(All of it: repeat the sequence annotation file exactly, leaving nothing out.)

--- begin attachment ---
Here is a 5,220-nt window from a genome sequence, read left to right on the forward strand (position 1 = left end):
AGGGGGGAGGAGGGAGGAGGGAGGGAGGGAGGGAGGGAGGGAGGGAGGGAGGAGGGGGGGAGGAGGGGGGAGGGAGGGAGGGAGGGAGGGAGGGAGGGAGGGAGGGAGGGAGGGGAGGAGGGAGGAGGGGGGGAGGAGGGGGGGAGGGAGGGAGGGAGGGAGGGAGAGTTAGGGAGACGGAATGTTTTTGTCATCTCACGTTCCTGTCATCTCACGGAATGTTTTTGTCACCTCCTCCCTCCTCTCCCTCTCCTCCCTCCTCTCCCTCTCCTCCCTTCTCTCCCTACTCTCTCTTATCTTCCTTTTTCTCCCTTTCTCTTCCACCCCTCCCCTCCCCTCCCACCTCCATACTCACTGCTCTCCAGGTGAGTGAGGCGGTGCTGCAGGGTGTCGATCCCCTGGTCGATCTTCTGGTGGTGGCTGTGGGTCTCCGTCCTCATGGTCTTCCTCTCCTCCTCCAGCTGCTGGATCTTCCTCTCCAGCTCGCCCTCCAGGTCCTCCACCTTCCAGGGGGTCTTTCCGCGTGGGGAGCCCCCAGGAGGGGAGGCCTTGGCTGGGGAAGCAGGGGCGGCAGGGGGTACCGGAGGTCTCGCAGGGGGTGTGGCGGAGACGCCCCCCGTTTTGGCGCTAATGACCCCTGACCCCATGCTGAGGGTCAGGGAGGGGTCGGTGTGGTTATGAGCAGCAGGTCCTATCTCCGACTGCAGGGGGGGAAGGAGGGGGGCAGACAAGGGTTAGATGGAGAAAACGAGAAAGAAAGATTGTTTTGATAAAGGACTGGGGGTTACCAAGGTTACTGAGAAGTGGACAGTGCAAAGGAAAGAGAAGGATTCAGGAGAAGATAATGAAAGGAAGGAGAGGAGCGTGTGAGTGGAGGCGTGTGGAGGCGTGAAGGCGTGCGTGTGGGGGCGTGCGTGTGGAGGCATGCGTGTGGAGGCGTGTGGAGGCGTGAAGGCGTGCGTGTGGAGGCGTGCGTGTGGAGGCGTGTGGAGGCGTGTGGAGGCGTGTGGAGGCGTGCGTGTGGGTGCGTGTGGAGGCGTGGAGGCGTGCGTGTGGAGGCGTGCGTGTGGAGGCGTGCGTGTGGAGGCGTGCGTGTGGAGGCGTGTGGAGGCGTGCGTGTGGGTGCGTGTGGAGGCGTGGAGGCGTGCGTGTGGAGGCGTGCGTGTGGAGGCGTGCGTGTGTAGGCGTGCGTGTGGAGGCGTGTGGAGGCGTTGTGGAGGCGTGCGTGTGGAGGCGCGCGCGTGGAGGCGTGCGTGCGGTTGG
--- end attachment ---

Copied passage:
Here is a 5,220-nt window from a genome sequence, read left to right on the forward strand (position 1 = left end):
AGGGGGGAGGAGGGAGGAGGGAGGGAGGGAGGGAGGGAGGGAGGGAGGGAGGAGGGGGGGAGGAGGGGGGAGGGAGGGAGGGAGGGAGGGAGGGAGGGAGGGAGGGAGGGAGGGGAGGAGGGAGGAGGGGGGGAGGAGGGGGGGAGGGAGGGAGGGAGGGAGGGAGAGTTAGGGAGACGGAATGTTTTTGTCATCTCACGTTCCTGTCATCTCACGGAATGTTTTTGTCACCTCCTCCCTCCTCTCCCTCTCCTCCCTCCTCTCCCTCTCCTCCCTTCTCTCCCTACTCTCTCTTATCTTCCTTTTTCTCCCTTTCTCTTCCACCCCTCCCCTCCCCTCCCACCTCCATACTCACTGCTCTCCAGGTGAGTGAGGCGGTGCTGCAGGGTGTCGATCCCCTGGTCGATCTTCTGGTGGTGGCTGTGGGTCTCCGTCCTCATGGTCTTCCTCTCCTCCTCCAGCTGCTGGATCTTCCTCTCCAGCTCGCCCTCCAGGTCCTCCACCTTCCAGGGGGTCTTTCCGCGTGGGGAGCCCCCAGGAGGGGAGGCCTTGGCTGGGGAAGCAGGGGCGGCAGGGGGTACCGGAGGTCTCGCAGGGGGTGTGGCGGAGACGCCCCCCGTTTTGGCGCTAATGACCCCTGACCCCATGCTGAGGGTCAGGGAGGGGTCGGTGTGGTTATGAGCAGCAGGTCCTATCTCCGACTGCAGGGGGGGAAGGAGGGGGGCAGACAAGGGTTAGATGGAGAAAACGAGAAAGAAAGATTGTTTTGATAAAGGACTGGGGGTTACCAAGGTTACTGAGAAGTGGACAGTGCAAAGGAAAGAGAAGGATTCAGGAGAAGATAATGAAAGGAAGGAGAGGAGCGTGTGAGTGGAGGCGTGTGGAGGCGTGAAGGCGTGCGTGTGGGGGCGTGCGTGTGGAGGCATGCGTGTGGAGGCGTGTGGAGGCGTGAAGGCGTGCGTGTGGAGGCGTGCGTGTGGAGGCGTGTGGAGGCGTGTGGAGGCGTGTGGAGGCGTGCGTGTGGGTGCGTGTGGAGGCGTGGAGGCGTGCGTGTGGAGGCGTGCGTGTGGAGGCGTGCGTGTGGAGGCGTGCGTGTGGAGGCGTGTGGAGGCGTGCGTGTGGGTGCGTGTGGAGGCGTGGAGGCGTGCGTGTGGAGGCGTGCGTGTGGAGGCGTGCGTGTGTAGGCGTGCGTGTGGAGGCGTGTGGAGGCGTTGTGGAGGCGTGCGTGTGGAGGCGCGCGCGTGGAGGCGTGCGTGCGGTTGG